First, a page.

There’s still time to make your sweetheart one of these guys for Valentines day.
It’s an oldie, but a goodie. A pattern of mine that was published in the wonderful online knit magazine Knitty. You can find the pattern there for free too. If you are down with the double pointed knitting needles then this pattern is a breeze and fun to make too. I have made plenty over the years.
The heart on the left is the only heart I kept from all the plenty. The heart on the right is a mini version of the heart (great for pinning on your sleeve or lapel). The mini heart pattern is found here. The left heart is improvised.
I kept this heart partly for the very special yarn it was made from. Leftovers from socks I made for my Dad, my last bit of fuzzy, neon, orange, angora, and hand dyed cashmere from Handmaiden yarns. Using bits and pieces from projects-past made this heart even more special to me. The cable is a nice touch too.
Lots of other folks have made their own versions of the heart. See them on Ravelry. There are currently 710 to peruse.
If you decide to make your own heart here’s a tip!
Beginning the heart is the hardest part. You must cast on 6 stitches and join in the round and immediately increase stitches. Over the years many have cursed my name trying to accomplish this. Over these same years I have learned some tricks to make lighter work of this tricky maneuver. This is how I do it.
1. Cast on your 6 stitches onto a double pointed needle
2. The next instruction is to increase the stitches with a (Kf&b, K1) repeated, but first you must join the round to start knitting in a circle. Instead of dividing the stitches onto the double pointed needles try joining the round like you would if you were making an I-cord. First move the stitches down to the other point on your double pointed needle. Let the yarn drape over the back of your work as you insert your needle into the first stitch closest to the tip (the first stitch you cast on). Work your Kf&b into that first stitch making sure you give some tension to the stitch to close the circle. Continue working the stitches on the needle making your increases as you go.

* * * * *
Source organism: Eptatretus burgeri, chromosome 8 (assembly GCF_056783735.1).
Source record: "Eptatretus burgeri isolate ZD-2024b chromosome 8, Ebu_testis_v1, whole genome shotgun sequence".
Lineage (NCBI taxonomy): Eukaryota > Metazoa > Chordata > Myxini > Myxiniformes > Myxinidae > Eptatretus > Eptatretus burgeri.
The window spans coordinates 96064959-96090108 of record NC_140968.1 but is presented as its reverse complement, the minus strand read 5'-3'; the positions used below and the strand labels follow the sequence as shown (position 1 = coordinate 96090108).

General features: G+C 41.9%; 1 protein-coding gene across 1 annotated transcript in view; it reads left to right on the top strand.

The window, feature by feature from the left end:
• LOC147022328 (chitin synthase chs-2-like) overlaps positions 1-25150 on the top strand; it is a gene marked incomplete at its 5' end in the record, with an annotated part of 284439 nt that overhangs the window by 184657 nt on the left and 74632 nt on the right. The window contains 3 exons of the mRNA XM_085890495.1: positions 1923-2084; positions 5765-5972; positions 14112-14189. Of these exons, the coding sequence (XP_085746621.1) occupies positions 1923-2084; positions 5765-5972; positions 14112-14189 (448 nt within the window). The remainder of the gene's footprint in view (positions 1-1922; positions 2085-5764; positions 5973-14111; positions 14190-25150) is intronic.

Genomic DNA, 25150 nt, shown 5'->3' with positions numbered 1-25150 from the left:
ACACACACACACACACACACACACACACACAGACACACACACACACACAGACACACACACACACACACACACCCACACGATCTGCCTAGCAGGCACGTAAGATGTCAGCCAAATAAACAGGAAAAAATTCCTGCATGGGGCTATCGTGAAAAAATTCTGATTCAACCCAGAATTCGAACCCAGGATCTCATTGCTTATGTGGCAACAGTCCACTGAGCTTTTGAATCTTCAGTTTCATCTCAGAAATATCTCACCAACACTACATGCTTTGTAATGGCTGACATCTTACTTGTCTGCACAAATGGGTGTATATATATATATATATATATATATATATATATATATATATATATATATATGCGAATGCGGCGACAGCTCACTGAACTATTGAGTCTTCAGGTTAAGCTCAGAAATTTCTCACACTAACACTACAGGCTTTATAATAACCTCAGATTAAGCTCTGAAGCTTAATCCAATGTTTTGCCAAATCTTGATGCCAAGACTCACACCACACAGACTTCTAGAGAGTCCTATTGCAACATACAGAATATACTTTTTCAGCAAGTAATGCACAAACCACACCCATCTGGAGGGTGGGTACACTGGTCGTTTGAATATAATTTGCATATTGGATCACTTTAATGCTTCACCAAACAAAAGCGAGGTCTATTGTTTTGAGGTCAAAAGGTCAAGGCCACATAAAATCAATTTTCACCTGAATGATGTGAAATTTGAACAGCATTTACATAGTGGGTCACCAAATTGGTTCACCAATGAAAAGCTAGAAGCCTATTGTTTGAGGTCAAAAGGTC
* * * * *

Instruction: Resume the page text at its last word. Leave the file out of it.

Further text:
3. You will now have 9 stitches on your double pointed needle
4. Reorganize your stitches on the double pointed needles, 3 stitches on each needle and join in a round.
If 9 stitches still seems too puny to start using all your double pointed needles on, then use the I-cord technique to do your next row. This will increase your stitches to 12. Now get out the rest of the needles and put 4 stitches on each.
Apply this I-cord technique to anything that requires you to cast on only a few stitches and then knit in rounds, like the Knit Cafe’s Tedster pattern or the Wee Owlie too.
Happy Groundhog Day, 2 out of 3 groundhogs say spring is coming early!